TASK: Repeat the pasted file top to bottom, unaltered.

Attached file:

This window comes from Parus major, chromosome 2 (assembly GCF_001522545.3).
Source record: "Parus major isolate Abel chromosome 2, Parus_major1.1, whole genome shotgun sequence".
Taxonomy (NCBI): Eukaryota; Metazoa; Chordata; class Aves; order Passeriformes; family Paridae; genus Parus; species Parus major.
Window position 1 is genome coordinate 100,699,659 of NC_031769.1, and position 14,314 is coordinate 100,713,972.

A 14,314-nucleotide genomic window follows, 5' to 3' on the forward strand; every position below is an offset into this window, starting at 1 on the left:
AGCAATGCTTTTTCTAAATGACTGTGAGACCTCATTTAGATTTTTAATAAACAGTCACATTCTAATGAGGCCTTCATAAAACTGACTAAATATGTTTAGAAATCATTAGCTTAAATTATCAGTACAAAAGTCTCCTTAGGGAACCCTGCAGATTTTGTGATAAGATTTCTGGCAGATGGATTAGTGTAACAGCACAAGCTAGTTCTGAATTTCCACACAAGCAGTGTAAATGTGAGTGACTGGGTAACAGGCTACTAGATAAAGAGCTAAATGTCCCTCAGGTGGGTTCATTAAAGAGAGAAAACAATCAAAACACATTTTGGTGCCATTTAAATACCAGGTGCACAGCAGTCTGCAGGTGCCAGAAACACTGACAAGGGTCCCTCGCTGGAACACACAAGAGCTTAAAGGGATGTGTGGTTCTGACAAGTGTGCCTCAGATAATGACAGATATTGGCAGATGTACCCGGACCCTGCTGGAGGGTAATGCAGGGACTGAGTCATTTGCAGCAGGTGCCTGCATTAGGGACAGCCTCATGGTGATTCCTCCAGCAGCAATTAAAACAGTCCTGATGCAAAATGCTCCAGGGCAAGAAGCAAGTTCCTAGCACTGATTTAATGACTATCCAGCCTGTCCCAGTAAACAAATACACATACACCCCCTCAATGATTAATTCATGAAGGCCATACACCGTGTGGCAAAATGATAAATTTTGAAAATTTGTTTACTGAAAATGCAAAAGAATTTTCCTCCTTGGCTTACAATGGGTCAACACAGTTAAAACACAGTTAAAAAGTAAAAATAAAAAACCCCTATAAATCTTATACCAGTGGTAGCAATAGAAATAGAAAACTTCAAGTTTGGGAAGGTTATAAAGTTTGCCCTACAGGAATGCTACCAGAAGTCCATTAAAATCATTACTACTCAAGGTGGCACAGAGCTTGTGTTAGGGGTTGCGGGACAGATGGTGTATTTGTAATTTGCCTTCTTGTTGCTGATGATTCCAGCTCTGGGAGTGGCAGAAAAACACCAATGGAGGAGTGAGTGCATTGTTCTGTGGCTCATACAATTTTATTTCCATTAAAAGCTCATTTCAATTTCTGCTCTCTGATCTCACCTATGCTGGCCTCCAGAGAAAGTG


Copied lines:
This window comes from Parus major, chromosome 2 (assembly GCF_001522545.3).
Source record: "Parus major isolate Abel chromosome 2, Parus_major1.1, whole genome shotgun sequence".
Taxonomy (NCBI): Eukaryota; Metazoa; Chordata; class Aves; order Passeriformes; family Paridae; genus Parus; species Parus major.
Window position 1 is genome coordinate 100,699,659 of NC_031769.1, and position 14,314 is coordinate 100,713,972.

A 14,314-nucleotide genomic window follows, 5' to 3' on the forward strand; every position below is an offset into this window, starting at 1 on the left:
AGCAATGCTTTTTCTAAATGACTGTGAGACCTCATTTAGATTTTTAATAAACAGTCACATTCTAATGAGGCCTTCATAAAACTGACTAAATATGTTTAGAAATCATTAGCTTAAATTATCAGTACAAAAGTCTCCTTAGGGAACCCTGCAGATTTTGTGATAAGATTTCTGGCAGATGGATTAGTGTAACAGCACAAGCTAGTTCTGAATTTCCACACAAGCAGTGTAAATGTGAGTGACTGGGTAACAGGCTACTAGATAAAGAGCTAAATGTCCCTCAGGTGGGTTCATTAAAGAGAGAAAACAATCAAAACACATTTTGGTGCCATTTAAATACCAGGTGCACAGCAGTCTGCAGGTGCCAGAAACACTGACAAGGGTCCCTCGCTGGAACACACAAGAGCTTAAAGGGATGTGTGGTTCTGACAAGTGTGCCTCAGATAATGACAGATATTGGCAGATGTACCCGGACCCTGCTGGAGGGTAATGCAGGGACTGAGTCATTTGCAGCAGGTGCCTGCATTAGGGACAGCCTCATGGTGATTCCTCCAGCAGCAATTAAAACAGTCCTGATGCAAAATGCTCCAGGGCAAGAAGCAAGTTCCTAGCACTGATTTAATGACTATCCAGCCTGTCCCAGTAAACAAATACACATACACCCCCTCAATGATTAATTCATGAAGGCCATACACCGTGTGGCAAAATGATAAATTTTGAAAATTTGTTTACTGAAAATGCAAAAGAATTTTCCTCCTTGGCTTACAATGGGTCAACACAGTTAAAACACAGTTAAAAAGTAAAAATAAAAAACCCCTATAAATCTTATACCAGTGGTAGCAATAGAAATAGAAAACTTCAAGTTTGGGAAGGTTATAAAGTTTGCCCTACAGGAATGCTACCAGAAGTCCATTAAAATCATTACTACTCAAGGTGGCACAGAGCTTGTGTTAGGGGTTGCGGGACAGATGGTGTATTTGTAATTTGCCTTCTTGTTGCTGATGATTCCAGCTCTGGGAGTGGCAGAAAAACACCAATGGAGGAGTGAGTGCATTGTTCTGTGGCTCATACAATTTTATTTCCATTAAAAGCTCATTTCAATTTCTGCTCTCTGATCTCACCTATGCTGGCCTCCAGAGAAAGTG